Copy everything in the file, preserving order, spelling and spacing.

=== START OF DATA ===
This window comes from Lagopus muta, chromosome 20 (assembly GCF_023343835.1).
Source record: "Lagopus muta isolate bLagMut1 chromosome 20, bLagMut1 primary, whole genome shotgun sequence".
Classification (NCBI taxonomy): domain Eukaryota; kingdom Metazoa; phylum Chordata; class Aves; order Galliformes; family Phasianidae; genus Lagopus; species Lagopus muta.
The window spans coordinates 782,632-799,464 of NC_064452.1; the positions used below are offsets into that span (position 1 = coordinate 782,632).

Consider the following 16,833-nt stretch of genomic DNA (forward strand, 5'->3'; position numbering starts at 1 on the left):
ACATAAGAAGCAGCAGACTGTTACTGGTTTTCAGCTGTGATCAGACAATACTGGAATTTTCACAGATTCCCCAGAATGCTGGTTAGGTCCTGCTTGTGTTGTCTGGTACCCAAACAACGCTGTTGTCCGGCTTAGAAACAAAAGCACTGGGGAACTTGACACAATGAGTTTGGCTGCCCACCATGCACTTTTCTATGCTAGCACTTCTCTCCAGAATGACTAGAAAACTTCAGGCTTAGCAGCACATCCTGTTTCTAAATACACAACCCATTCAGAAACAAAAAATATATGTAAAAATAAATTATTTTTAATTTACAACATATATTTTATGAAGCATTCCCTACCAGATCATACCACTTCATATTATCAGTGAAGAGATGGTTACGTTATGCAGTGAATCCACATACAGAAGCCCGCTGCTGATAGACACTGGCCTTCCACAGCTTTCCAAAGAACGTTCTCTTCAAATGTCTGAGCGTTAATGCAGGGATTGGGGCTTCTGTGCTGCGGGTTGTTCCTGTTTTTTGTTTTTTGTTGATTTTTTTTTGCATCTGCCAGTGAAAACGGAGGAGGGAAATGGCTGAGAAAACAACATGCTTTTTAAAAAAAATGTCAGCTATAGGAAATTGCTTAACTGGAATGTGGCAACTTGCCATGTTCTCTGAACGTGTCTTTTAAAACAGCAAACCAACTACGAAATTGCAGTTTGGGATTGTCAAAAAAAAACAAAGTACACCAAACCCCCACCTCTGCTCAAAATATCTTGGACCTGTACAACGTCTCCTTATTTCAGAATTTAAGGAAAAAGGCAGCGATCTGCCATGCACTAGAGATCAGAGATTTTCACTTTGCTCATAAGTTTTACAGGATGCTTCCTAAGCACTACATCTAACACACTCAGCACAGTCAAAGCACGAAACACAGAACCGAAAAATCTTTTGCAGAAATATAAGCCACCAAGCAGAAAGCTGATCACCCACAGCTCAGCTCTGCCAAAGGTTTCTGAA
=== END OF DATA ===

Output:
This window comes from Lagopus muta, chromosome 20 (assembly GCF_023343835.1).
Source record: "Lagopus muta isolate bLagMut1 chromosome 20, bLagMut1 primary, whole genome shotgun sequence".
Classification (NCBI taxonomy): domain Eukaryota; kingdom Metazoa; phylum Chordata; class Aves; order Galliformes; family Phasianidae; genus Lagopus; species Lagopus muta.
The window spans coordinates 782,632-799,464 of NC_064452.1; the positions used below are offsets into that span (position 1 = coordinate 782,632).

Consider the following 16,833-nt stretch of genomic DNA (forward strand, 5'->3'; position numbering starts at 1 on the left):
ACATAAGAAGCAGCAGACTGTTACTGGTTTTCAGCTGTGATCAGACAATACTGGAATTTTCACAGATTCCCCAGAATGCTGGTTAGGTCCTGCTTGTGTTGTCTGGTACCCAAACAACGCTGTTGTCCGGCTTAGAAACAAAAGCACTGGGGAACTTGACACAATGAGTTTGGCTGCCCACCATGCACTTTTCTATGCTAGCACTTCTCTCCAGAATGACTAGAAAACTTCAGGCTTAGCAGCACATCCTGTTTCTAAATACACAACCCATTCAGAAACAAAAAATATATGTAAAAATAAATTATTTTTAATTTACAACATATATTTTATGAAGCATTCCCTACCAGATCATACCACTTCATATTATCAGTGAAGAGATGGTTACGTTATGCAGTGAATCCACATACAGAAGCCCGCTGCTGATAGACACTGGCCTTCCACAGCTTTCCAAAGAACGTTCTCTTCAAATGTCTGAGCGTTAATGCAGGGATTGGGGCTTCTGTGCTGCGGGTTGTTCCTGTTTTTTGTTTTTTGTTGATTTTTTTTTGCATCTGCCAGTGAAAACGGAGGAGGGAAATGGCTGAGAAAACAACATGCTTTTTAAAAAAAATGTCAGCTATAGGAAATTGCTTAACTGGAATGTGGCAACTTGCCATGTTCTCTGAACGTGTCTTTTAAAACAGCAAACCAACTACGAAATTGCAGTTTGGGATTGTCAAAAAAAAACAAAGTACACCAAACCCCCACCTCTGCTCAAAATATCTTGGACCTGTACAACGTCTCCTTATTTCAGAATTTAAGGAAAAAGGCAGCGATCTGCCATGCACTAGAGATCAGAGATTTTCACTTTGCTCATAAGTTTTACAGGATGCTTCCTAAGCACTACATCTAACACACTCAGCACAGTCAAAGCACGAAACACAGAACCGAAAAATCTTTTGCAGAAATATAAGCCACCAAGCAGAAAGCTGATCACCCACAGCTCAGCTCTGCCAAAGGTTTCTGAA